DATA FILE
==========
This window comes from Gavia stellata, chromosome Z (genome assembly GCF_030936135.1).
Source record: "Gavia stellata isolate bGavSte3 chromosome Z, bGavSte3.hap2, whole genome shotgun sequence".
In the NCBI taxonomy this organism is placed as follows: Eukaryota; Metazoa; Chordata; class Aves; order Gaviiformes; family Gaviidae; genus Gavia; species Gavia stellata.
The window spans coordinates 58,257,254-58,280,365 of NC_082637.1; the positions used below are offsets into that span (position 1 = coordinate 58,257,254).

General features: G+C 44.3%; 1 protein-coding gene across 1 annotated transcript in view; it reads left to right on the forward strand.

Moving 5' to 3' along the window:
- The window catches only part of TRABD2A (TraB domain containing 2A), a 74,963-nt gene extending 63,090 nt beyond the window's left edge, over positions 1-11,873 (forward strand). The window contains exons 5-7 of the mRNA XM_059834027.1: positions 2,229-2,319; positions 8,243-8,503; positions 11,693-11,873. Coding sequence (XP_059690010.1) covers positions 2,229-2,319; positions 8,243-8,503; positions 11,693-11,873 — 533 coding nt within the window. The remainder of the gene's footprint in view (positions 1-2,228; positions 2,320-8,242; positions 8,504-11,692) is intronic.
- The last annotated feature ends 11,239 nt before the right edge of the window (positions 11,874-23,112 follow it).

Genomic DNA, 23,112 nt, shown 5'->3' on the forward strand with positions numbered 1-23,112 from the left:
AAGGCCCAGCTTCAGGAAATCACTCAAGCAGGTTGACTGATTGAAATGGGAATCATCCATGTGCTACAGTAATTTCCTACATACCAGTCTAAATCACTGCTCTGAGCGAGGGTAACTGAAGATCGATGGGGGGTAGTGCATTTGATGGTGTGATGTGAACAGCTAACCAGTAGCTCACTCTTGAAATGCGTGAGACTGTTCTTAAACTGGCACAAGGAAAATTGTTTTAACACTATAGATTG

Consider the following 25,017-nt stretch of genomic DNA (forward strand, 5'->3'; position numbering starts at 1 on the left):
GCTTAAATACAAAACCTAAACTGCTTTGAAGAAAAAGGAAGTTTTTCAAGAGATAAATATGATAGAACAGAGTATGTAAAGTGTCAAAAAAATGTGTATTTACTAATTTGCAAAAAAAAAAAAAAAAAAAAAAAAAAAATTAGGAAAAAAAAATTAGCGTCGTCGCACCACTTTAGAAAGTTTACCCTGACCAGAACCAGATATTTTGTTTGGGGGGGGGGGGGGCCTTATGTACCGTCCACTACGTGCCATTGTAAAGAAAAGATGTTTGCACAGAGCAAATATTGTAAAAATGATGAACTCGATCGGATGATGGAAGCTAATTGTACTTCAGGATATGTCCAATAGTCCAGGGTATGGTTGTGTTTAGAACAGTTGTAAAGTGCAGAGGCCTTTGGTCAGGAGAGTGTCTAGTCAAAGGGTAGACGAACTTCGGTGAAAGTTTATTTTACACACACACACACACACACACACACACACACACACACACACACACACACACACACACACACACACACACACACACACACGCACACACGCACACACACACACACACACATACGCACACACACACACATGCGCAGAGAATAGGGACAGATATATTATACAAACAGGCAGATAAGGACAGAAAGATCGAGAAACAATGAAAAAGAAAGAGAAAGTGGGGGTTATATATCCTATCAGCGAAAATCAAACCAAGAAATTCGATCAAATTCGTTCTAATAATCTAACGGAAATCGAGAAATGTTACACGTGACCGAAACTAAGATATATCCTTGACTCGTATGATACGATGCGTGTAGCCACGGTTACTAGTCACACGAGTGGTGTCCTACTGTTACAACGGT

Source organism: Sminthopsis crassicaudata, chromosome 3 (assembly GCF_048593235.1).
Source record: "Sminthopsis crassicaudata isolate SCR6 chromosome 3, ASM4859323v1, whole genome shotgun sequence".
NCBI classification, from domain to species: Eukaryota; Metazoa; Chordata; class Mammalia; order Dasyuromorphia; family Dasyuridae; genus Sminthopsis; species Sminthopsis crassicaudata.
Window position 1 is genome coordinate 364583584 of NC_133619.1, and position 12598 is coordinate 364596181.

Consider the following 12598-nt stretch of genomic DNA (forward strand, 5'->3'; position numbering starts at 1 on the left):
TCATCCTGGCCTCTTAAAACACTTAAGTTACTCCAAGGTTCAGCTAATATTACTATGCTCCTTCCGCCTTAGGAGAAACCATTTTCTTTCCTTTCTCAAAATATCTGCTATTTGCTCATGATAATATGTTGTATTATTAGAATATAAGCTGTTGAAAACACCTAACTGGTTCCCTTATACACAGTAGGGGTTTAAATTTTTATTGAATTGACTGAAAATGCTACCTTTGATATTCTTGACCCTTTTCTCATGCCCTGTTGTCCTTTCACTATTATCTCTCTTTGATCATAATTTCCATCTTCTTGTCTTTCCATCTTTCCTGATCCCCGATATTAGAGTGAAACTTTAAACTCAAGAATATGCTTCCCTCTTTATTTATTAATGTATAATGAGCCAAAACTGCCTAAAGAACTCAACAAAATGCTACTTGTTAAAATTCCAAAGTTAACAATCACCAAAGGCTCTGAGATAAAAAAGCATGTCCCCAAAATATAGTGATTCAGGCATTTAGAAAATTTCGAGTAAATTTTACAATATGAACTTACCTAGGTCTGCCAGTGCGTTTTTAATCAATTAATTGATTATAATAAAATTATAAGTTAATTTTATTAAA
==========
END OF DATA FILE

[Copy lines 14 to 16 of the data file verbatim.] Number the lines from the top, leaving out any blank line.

Source record: "Sminthopsis crassicaudata isolate SCR6 chromosome 3, ASM4859323v1, whole genome shotgun sequence".
NCBI classification, from domain to species: Eukaryota; Metazoa; Chordata; class Mammalia; order Dasyuromorphia; family Dasyuridae; genus Sminthopsis; species Sminthopsis crassicaudata.
Window position 1 is genome coordinate 364583584 of NC_133619.1, and position 12598 is coordinate 364596181.